High amounts of selenium (help) cure cancers.
One of the craziest studies I read all year involved feeding people a single serving of brazil nuts to see what it would do to the cholesterol levels of healthy volunteers. They gave ten men and women a single meal containing zero, one, four, or eight Brazil nuts, and found that the ingestion of just that single serving almost immediately improved cholesterol levels. LDL, so-called “bad” cholesterol levels in the blood, was significantly lower starting just nine hours after the ingestion of nuts, and by no insignificant amount, nearly 20 points within a day. Even drugs don’t work that fast. It takes statins around four days to have a significant effect.
But that’s not even the crazy part.
The researchers went back and measured their cholesterol five days later, and then 30 days later. Now keep in mind they weren’t eating Brazil nuts this whole time. They just had that single serving of Brazil nuts a month before and their cholesterol was still down 30 days later. It went down and stayed down, after eating just four nuts… That’s nuts!
And no, the study was not funded by the brazil nut industry.
Interestingly, four nuts actually seemed to work faster than the eight nuts to lower bad cholesterol and boost good cholesterol. These results suggest that eating just four nuts might be enough to improve the levels of LDL and HDL for up to 30 days, and maybe longer—they didn’t test past 30.
Now normally, when a study comes out in the medical literature showing some too-good-to-be-true result like this you want to wait to see the results replicated before you change your clinical practice, before you recommend something to your patients, particularly when the study is done on only ten people, and especially when the findings are literally just too incredible to be believed. But when the intervention is cheap, easy, harmless and healthy—eating four Brazil nuts a month—then, in my opinion, the burden of proof is kind of reversed. I think the reasonable default position is to do it until proven otherwise.
They concluded a single serving was sufficient “without producing liver and kidney toxicity.” What they’re referring to is the high selenium content of brazil nuts—so high that four eaten every day may actually bump us up against the tolerable daily limit for selenium, but not something we have to worry about if we’re just eating four once a month.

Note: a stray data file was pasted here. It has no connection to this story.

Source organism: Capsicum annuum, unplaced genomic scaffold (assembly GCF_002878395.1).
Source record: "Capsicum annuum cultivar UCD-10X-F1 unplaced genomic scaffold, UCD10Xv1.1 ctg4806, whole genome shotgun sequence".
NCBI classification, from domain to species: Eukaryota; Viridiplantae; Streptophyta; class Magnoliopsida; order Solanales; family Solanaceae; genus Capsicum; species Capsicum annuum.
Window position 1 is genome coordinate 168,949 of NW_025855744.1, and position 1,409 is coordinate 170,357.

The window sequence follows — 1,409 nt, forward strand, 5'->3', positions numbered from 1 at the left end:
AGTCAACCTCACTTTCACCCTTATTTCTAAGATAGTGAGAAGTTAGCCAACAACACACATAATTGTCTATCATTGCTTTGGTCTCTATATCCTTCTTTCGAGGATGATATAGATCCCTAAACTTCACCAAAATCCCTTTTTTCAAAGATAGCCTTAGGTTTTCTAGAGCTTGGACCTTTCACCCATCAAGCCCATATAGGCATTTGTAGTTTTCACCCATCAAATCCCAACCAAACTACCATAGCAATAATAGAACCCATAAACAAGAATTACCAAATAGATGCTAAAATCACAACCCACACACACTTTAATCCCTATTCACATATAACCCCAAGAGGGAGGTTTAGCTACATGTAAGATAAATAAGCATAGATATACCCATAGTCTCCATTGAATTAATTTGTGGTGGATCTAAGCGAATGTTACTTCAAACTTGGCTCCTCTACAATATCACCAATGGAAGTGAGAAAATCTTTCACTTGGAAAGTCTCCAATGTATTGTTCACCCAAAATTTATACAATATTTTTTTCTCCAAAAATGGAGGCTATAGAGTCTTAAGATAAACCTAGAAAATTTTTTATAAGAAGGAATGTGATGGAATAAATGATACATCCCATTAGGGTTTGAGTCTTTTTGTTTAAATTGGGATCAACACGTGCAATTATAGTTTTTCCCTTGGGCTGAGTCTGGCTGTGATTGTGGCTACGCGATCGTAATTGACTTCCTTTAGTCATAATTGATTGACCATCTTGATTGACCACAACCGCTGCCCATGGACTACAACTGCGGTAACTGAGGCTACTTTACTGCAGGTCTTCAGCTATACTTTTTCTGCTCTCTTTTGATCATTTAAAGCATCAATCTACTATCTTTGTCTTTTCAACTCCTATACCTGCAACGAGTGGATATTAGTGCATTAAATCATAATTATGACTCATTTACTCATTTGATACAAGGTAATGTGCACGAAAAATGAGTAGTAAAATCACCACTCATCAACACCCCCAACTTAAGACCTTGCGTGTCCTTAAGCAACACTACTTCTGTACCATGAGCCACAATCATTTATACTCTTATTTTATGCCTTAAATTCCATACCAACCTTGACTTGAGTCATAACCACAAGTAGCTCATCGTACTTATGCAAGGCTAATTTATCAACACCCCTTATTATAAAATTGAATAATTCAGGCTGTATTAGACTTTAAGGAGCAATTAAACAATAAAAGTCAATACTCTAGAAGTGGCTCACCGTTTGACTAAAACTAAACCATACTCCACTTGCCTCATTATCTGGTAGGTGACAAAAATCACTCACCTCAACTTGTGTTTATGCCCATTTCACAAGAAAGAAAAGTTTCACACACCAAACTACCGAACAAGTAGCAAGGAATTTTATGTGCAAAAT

H/t kevin a.
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H/t reader squodgy:
But despite a growing awakening, most still bury their heads and the media and the people responsible stay silent. Nobody knows what to do.
Online tips point to distilled water and bamboo silica powder, as chelators, plus….
It’s all so obvious, but nobody seems to notice, nobody seems to care.
Ramson – Bear’s Garlic – Buckrams – (Allium ursinum) is much more effective than onions and garlic in elimination heavy metals.
If you are really loaded with mercury, etc. and take a high dose of cilantro you might get yourself into trouble.
Use other more gentle detoxification methods first, before using cilantro.
Radioactive particles can be detoxed just like ‘ordinary’ heavy metals.
Prof. Yury Bandazhevsky used apple pectin (which is extremely cheap) to successfully remove radioactive cesium heavily contaminated children of Chernobyl.
In addition to apple pectin he also used spirulina & chlorella and the hair of those poor children grew back.
Heavy metals can do significant damage to the body. Historically, they’ve been used as “an instrument of murder” (in the case of arsenic) and instruments of war. But most people who are exposed to heavy metals in today’s times are through their food, water, vaccines, or the air around them. The good news is that there are natural ways to chelate heavy metals from your body.
In high amounts, heavy metal toxicity can cause numerous symptoms like headache, nausea, vomiting, sweating, and even death. In lower amounts toxicity from lead or mercury, for example, can have much subtler effects. In either case, however, ridding the body of these harmful metals is important. Continue reading »
There are Brazil nuts available in raw food quality.
Selenium Heals Cancers:
This unusual story, edited for Well Being Journal, is of a West Australian farmer told by a reader of Nexus Magazine (www.nexusmagazine.com), which published the story in its print edition, January/February 2006 issue, page 9. The farmer lives in Melbourne, Australia, and the story is “full of happy endings, almost too good to be true.”
This farmer was diagnosed with bowel cancer. His doctor/surgeon arranged a date for him to check into the hospital to have the cancer removed. In due course, on the date set, after he was checked into the hospital, the doctor/surgeon visited him in his room to tell him that, based on a review of all the tests indicated, his heart was not strong enough to survive such major surgery. Continue reading »